For the half-year to 31 December 2014, the IPKat's regular team is supplemented by contributions from guest bloggers Rebecca Gulbul, Lucas Michels and Marie-Andrée Weiss.

Regular round-ups of the previous week's blogposts are kindly compiled by Alberto Bellan.

Friday, 13 January 2012

Friday fantasies

The IPkat is sad to report the death of Niel Ackermann, a prominent Cambridge-based IP lawyer, who sadly passed away last week after a 14 month battle with cancer. Niel, who hailed from South Africa, originally trained as a journalist, before coming to the UK when he saw the light and converted to law in 1981. He worked with a number of firms including Bird & Bird, Pettman Smith and Dorsey & Whitney in London, before spending the past seven years in a second stint at Hewitsons LLP in Cambridge.

Apart from being an enthusiastic IP lawyer and a contributor of numerous posts on this weblog, Niel had a longstanding interest in information technology and was a strong advocate for the incorporation of technology as a means of streamlining legal working practices. He was also frequently to be found at IP conferences, where he had a propensity for lobbing some delightfully dangerous questions at unsuspecting speakers. Niel leaves his wife Elizabeth and four grown-up children; will be greatly missed by them as well as by his partners and colleagues at Hewitsons and the IP community at large [The IPKat thanks Niel's colleague Mark Elmslie for helping him prepare this note].


Having a seizure? A press release from the U.S. Department of Homeland Security reports that U.S. Customs and Border Protection (CPB) and U.S. Immigration and Customs Enforcement (ICE) have announced that their "vigorous, ongoing efforts" to protect America from the trade in counterfeit and pirated goods during fiscal year 2011 resulted in 24,792 seizures -- a 24% increase over 2010.  For health and safety products the figure is even more impressive: an increase of 44%.  According to the report, China continues to be the number one source country for counterfeit and pirated goods seized, accounting for 62% of the total domestic value of seizures. Good news for Nike is that, for the first time since 2005, footwear was not the top commodity. That dubious honour went to consumer electronics, about one third of which were cellphones.  You can read the full report here [thanks, Chris Torrero, for the link]. The IPKat never knows what to make of seizure statistics: this is because the most important data -- the quantity of counterfeit and pirated goods that are not seized -- is unavailable. A 24% increase in the number of goods seized looks impressive, but it isn't so great if the overall increase in fakes is up by, say, 50%. Merpel wonders, what's the significance of 62% of fakes coming from China given that, when she last went shopping in the US, it seemed to her that about 90% in the shops came from China ...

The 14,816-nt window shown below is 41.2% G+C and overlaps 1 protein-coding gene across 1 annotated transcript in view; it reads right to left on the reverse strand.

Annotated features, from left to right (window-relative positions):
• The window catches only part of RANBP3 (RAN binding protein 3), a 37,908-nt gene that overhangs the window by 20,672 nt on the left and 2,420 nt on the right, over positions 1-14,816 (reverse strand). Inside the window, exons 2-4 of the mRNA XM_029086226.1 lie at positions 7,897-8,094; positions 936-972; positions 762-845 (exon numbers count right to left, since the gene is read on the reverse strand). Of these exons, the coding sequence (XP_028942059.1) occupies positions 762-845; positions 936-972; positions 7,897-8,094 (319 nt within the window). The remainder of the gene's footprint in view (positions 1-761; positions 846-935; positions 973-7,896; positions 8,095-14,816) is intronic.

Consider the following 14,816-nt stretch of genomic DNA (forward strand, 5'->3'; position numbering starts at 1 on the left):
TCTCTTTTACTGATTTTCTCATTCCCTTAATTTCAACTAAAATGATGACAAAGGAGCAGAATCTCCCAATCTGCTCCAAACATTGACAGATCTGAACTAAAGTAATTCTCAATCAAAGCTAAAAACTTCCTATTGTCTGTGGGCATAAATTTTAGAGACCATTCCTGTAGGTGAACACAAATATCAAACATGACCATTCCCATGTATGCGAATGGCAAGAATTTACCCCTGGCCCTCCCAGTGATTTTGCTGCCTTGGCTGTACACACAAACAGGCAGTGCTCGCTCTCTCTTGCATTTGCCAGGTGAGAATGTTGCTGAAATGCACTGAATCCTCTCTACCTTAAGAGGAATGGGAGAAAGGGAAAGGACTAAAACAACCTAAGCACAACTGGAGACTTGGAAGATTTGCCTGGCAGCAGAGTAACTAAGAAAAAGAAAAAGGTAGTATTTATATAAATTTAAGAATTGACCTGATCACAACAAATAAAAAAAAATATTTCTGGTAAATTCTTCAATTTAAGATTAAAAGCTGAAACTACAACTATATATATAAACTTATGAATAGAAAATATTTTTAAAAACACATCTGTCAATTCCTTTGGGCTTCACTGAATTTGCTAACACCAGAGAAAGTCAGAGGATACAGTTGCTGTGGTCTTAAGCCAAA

America: the home of some
of the world's greatest
inventions ...
The IPKat's friends at IPSoc continue to organise all manner of fascinating events for the junior members of the IP profession. "Boy" George tells him that the organisation's next thriller is a talk, "America Invents – US Patent Reforms", delivered by Anthony C. Tridico (Finnegan), as soon as 24 January 2012.  Registration opens at 6pm, the talk runs from 6.30pm to 7.30 pm, being followed -- for those who thirst after knowledge -- by a Q & A session and drinks. The venue is the lovely office of Hogan Lovells, Atlantic House, 50 Holborn Viaduct, London. It doesn't matter how young or beautiful you are: you can only gain admission if you are an IPSoc member. If you're not, then Merpel suggests that you click here and regularise your status.

While publishers of IP books are not always known for their charity, they are occasionally very generous.  An act of conspicuous generosity on the part of one such publisher may be found on this very weblog with the announcement that the IPKat's friends at Edward Elgar Publishing are making a special offer to all of his readers. A new title, Intellectual Property and Emerging Technologies: the New Biology, has been edited by the excellent Matthew Rimmer and Alison McLennan, both of the Australian National University College of Law [Merpel notes the acronym, ANUCOL, which reminds her of a proprietary treatment for discmfort of the nether regions].  In theory this will cost you £120 -- but this is where the generosity comes in.  If you click here to buy the book, then enter the code ‘RIMMER35’ in the special discount code box after you have entered your delivery details, you get a whopping 35% discount.  The book, incidentally, features contributions from some eminent and highly capable authors about whom the Kat has lots of lovely things to say even if he isn't being paid to say them.  NB The Kat hopes to carry a review of this title in the fullness of time ...


Around the weblogs. Afro-IP calls all interested African IP lawyers who might be able to attend a social/serious meeting in London to get in touch.  The same blog urges the African trade mark fraternity to turn up in force for the Africa Session in this year's INTA Meeting, Washington DC.  Art & Artifice's Angela Saltarelli reports on the Battle of the Banana -- this being the iconic Andy Warhol/Velvet Underground banana so beloved of children of the '60s.  Rob Harrison, writing on IP Finance, has some good points to make on IP and stock market returns.

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